Adolph, the introspective and much loved Weiss brother who mentored his younger brothers in the business, and set the foundation for the various Weiss brothers motion picture exhibition, production and distribution businesses, allegedly became a wealthy man.  He chose to dabble in various production manager capacities for Louis, where cast and crew affectionately called him “Uncle Adolph,” overlooking his obsession of stopping production caravans to collect empty bottles and return them for the deposits.  In his mid-50s, he pursued, and got, his dream job…working in the wardrobe department at MGM. 

        Louis continued his dream job — to produce movies, especially serials, and it wasn’t long before he earned the nickname of “Mr. Serials.”

The Serials: 1935 – 1938

 

         Louis’ first talkie chapter play was to be called “The Mysterious Pilot,” and star famed aviator, Wiley Post, who, among other feats, had been the first man to fly solo around the world.  In late July, 1935, Post told Louis he’d be ready to start work in two weeks, after returning from a flight to Siberia with Will Rogers, but the two perished in a remote part of Alaska.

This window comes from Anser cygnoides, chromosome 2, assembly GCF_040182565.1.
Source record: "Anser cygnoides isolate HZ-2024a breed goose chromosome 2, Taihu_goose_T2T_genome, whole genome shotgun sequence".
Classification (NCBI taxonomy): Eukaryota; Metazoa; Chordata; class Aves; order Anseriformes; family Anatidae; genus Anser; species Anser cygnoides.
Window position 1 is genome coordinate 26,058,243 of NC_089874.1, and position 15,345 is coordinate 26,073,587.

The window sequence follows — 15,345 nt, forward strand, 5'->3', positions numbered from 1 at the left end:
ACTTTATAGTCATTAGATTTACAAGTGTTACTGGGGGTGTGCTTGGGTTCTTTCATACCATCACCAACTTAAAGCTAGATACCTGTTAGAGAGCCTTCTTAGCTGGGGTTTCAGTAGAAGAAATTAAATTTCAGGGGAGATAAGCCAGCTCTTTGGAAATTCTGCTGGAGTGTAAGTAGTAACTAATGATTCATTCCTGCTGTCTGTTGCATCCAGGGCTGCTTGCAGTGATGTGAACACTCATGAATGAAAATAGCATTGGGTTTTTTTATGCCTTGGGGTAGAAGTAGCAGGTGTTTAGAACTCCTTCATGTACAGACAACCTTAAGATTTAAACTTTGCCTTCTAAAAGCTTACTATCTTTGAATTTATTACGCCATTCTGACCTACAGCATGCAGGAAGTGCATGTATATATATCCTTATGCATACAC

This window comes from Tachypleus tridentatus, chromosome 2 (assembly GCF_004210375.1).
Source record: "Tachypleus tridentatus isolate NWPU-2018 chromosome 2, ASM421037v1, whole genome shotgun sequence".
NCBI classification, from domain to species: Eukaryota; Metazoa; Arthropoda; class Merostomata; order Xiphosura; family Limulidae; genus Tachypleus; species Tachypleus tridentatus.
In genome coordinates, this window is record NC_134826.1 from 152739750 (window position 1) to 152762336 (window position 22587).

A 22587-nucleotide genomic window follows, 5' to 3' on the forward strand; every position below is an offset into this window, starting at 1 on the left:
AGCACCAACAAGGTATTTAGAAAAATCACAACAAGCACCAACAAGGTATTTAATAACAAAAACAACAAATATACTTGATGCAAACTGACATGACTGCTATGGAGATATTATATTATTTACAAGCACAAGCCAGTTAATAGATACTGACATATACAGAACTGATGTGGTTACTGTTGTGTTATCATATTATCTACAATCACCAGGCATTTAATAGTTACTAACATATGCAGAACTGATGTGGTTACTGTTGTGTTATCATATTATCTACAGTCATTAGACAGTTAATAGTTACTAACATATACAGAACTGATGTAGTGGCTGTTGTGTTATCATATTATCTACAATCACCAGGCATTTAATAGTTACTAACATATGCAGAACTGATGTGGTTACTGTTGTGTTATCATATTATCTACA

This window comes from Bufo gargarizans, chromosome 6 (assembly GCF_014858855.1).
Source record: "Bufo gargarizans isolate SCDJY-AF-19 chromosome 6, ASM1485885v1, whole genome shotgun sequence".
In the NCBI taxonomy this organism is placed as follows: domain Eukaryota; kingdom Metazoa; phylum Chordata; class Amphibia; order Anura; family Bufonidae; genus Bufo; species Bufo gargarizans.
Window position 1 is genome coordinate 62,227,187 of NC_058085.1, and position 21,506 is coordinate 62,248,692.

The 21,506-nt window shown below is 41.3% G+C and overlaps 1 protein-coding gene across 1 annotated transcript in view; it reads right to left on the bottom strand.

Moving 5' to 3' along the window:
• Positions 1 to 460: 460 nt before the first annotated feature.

Three Weiss Productions (Louis Weiss/Robert Mintz) serials were filmed and released in quick succession in 1936, “Custer’s Last Stand,” with Rex Lease was the first.  To promote it, an elaborate insert was placed in the December 14, 1935 issue of Boxoffice Magazine (see above.)  The first three episodes received uniform acclaim in the trades, and Weiss and Mintz plastered them all over the insert.  The balance of 12 chapters were duds.    

        Louis’ son Martin told me that one of the great thrills of his youth was being on the set of “Custer’s Last Stand” and watching the wind blow the curtain off the outdoor dressing room of actress Ruth Mix (daughter of Tom Mix), completely exposing her for a brief instant for all to see…an instant he can still describe in vivid detail over 75 years later. 

 

        A Craig Kennedy mystery, “The Amazing Adventures of the Clutching Hand” (the alternate, and feature version title was “The Clutching Hand”), followed in 1936, with Jack Mulhall in the title role.  Fifteenth down the cast was Charles Locher, who became known as Jon Hall, and an instant star in John Ford’s “The Hurricane” (Samuel Goldwyn-UA/1937).  Not to miss an exploitation angle, Louis later inserted a full-frame title, “Starring Jon Hall,” into the negative.  It was such a blatant example of false advertising, even from a Poverty Row studio, that the title was subsequently removed, although it occasionally pops up on public domain DVD’s.